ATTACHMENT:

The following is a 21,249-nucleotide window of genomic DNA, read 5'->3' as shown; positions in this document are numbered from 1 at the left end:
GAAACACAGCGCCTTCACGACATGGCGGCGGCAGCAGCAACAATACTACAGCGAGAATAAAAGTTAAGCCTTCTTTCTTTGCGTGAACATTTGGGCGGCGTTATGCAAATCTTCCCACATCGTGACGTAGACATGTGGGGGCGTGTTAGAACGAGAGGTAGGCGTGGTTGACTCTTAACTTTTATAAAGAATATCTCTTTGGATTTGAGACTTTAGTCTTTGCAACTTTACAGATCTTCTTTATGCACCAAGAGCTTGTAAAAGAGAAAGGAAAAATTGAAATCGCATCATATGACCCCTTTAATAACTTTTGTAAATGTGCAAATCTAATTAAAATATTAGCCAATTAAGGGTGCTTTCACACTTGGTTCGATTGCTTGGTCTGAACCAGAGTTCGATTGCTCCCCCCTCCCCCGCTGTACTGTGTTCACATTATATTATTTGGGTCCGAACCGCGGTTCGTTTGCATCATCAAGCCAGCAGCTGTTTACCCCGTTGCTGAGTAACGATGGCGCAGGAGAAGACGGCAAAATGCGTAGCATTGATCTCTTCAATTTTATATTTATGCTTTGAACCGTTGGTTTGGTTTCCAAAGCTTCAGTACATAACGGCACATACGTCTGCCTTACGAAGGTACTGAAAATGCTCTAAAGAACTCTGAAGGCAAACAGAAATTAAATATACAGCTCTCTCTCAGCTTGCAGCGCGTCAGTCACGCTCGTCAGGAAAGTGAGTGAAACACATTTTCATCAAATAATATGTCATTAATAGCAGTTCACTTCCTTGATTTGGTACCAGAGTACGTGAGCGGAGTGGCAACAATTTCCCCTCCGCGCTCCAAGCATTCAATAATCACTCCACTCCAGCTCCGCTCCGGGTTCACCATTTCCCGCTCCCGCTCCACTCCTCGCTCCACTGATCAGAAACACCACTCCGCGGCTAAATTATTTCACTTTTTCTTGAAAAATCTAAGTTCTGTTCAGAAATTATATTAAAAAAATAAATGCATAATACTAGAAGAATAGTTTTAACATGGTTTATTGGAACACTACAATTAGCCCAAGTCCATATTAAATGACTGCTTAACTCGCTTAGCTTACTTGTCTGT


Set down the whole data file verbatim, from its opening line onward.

The following is a 21,249-nucleotide window of genomic DNA, read 5'->3' as shown; positions in this document are numbered from 1 at the left end:
GAAACACAGCGCCTTCACGACATGGCGGCGGCAGCAGCAACAATACTACAGCGAGAATAAAAGTTAAGCCTTCTTTCTTTGCGTGAACATTTGGGCGGCGTTATGCAAATCTTCCCACATCGTGACGTAGACATGTGGGGGCGTGTTAGAACGAGAGGTAGGCGTGGTTGACTCTTAACTTTTATAAAGAATATCTCTTTGGATTTGAGACTTTAGTCTTTGCAACTTTACAGATCTTCTTTATGCACCAAGAGCTTGTAAAAGAGAAAGGAAAAATTGAAATCGCATCATATGACCCCTTTAATAACTTTTGTAAATGTGCAAATCTAATTAAAATATTAGCCAATTAAGGGTGCTTTCACACTTGGTTCGATTGCTTGGTCTGAACCAGAGTTCGATTGCTCCCCCCTCCCCCGCTGTACTGTGTTCACATTATATTATTTGGGTCCGAACCGCGGTTCGTTTGCATCATCAAGCCAGCAGCTGTTTACCCCGTTGCTGAGTAACGATGGCGCAGGAGAAGACGGCAAAATGCGTAGCATTGATCTCTTCAATTTTATATTTATGCTTTGAACCGTTGGTTTGGTTTCCAAAGCTTCAGTACATAACGGCACATACGTCTGCCTTACGAAGGTACTGAAAATGCTCTAAAGAACTCTGAAGGCAAACAGAAATTAAATATACAGCTCTCTCTCAGCTTGCAGCGCGTCAGTCACGCTCGTCAGGAAAGTGAGTGAAACACATTTTCATCAAATAATATGTCATTAATAGCAGTTCACTTCCTTGATTTGGTACCAGAGTACGTGAGCGGAGTGGCAACAATTTCCCCTCCGCGCTCCAAGCATTCAATAATCACTCCACTCCAGCTCCGCTCCGGGTTCACCATTTCCCGCTCCCGCTCCACTCCTCGCTCCACTGATCAGAAACACCACTCCGCGGCTAAATTATTTCACTTTTTCTTGAAAAATCTAAGTTCTGTTCAGAAATTATATTAAAAAAATAAATGCATAATACTAGAAGAATAGTTTTAACATGGTTTATTGGAACACTACAATTAGCCCAAGTCCATATTAAATGACTGCTTAACTCGCTTAGCTTACTTGTCTGT